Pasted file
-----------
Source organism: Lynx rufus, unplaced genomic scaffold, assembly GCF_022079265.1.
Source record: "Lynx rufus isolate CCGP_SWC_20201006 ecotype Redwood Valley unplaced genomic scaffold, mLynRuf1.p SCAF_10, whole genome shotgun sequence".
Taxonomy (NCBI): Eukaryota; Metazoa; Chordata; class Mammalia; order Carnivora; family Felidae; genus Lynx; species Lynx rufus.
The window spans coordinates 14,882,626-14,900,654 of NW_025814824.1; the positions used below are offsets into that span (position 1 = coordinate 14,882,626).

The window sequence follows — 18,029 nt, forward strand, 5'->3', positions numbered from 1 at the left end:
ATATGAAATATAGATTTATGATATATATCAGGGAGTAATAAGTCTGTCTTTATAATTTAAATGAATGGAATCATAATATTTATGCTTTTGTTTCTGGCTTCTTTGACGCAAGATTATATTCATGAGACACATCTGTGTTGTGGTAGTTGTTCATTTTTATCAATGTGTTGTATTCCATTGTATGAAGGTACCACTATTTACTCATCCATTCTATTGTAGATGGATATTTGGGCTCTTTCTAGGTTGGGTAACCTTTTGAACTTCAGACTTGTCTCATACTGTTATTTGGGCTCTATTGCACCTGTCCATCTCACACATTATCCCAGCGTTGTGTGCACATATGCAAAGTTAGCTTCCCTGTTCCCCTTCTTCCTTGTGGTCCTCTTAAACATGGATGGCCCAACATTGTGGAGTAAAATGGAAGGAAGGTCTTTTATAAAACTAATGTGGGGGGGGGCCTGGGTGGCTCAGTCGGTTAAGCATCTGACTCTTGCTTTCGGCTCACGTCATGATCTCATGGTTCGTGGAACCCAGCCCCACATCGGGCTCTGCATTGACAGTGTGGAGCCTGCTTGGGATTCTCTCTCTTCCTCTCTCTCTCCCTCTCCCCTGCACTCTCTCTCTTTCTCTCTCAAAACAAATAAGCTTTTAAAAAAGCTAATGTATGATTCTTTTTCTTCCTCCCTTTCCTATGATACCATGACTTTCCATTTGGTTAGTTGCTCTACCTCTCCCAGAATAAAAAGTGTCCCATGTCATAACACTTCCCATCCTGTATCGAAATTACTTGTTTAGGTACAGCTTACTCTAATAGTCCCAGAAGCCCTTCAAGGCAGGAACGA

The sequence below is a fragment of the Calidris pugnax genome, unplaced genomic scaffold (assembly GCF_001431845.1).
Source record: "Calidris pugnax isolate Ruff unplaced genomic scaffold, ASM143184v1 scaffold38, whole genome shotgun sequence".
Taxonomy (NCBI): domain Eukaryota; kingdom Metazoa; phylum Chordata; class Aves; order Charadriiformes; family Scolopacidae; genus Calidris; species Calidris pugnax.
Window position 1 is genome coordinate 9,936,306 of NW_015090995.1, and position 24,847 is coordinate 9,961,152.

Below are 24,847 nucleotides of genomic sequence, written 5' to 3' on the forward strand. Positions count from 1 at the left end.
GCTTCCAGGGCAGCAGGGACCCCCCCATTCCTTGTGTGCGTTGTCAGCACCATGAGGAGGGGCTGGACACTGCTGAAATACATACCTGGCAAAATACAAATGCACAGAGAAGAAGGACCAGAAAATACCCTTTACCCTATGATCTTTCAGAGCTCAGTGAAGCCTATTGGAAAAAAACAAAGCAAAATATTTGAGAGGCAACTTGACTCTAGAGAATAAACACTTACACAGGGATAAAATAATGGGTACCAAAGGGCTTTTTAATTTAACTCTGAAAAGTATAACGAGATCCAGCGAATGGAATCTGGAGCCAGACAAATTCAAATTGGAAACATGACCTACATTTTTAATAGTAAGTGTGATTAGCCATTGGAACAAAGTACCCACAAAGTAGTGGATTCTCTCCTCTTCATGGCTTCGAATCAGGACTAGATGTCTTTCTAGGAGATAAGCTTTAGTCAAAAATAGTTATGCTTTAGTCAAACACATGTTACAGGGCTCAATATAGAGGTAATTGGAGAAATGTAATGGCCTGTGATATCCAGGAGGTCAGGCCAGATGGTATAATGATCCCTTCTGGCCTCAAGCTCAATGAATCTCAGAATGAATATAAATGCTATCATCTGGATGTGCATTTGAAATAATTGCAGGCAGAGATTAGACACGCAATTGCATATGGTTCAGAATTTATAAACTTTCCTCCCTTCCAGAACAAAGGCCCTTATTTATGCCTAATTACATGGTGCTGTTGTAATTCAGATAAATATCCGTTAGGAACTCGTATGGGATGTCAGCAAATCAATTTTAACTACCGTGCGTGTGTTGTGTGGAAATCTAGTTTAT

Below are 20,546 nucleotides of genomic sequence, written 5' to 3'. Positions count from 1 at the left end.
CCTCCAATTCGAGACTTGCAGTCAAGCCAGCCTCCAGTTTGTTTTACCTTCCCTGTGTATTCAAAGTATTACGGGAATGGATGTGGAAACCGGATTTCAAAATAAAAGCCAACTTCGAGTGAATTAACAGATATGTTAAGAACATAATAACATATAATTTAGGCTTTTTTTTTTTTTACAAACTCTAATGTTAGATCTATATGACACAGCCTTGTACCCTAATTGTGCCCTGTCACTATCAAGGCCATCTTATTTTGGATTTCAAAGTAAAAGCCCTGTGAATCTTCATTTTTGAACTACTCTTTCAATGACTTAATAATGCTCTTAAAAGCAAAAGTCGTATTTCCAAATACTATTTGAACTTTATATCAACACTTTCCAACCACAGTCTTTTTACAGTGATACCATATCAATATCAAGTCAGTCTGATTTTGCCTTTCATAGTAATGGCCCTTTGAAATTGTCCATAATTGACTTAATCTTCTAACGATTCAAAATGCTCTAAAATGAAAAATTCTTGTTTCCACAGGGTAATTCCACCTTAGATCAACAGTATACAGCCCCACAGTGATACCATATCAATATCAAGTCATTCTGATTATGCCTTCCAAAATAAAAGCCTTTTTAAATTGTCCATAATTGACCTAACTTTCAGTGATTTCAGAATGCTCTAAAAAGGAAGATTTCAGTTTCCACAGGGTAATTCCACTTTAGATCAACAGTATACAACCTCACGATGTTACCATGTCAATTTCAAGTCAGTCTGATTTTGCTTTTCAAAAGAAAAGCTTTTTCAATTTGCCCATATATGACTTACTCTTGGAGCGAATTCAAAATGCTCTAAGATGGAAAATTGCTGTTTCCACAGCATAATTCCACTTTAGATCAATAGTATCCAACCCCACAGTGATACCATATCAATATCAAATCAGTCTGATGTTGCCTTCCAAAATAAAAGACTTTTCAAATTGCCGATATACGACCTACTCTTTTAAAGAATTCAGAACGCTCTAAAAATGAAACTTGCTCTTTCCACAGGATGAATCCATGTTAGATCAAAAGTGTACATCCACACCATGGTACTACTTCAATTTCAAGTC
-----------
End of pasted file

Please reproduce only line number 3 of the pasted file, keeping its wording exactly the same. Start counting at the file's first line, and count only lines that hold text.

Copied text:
Taxonomy (NCBI): Eukaryota; Metazoa; Chordata; class Mammalia; order Carnivora; family Felidae; genus Lynx; species Lynx rufus.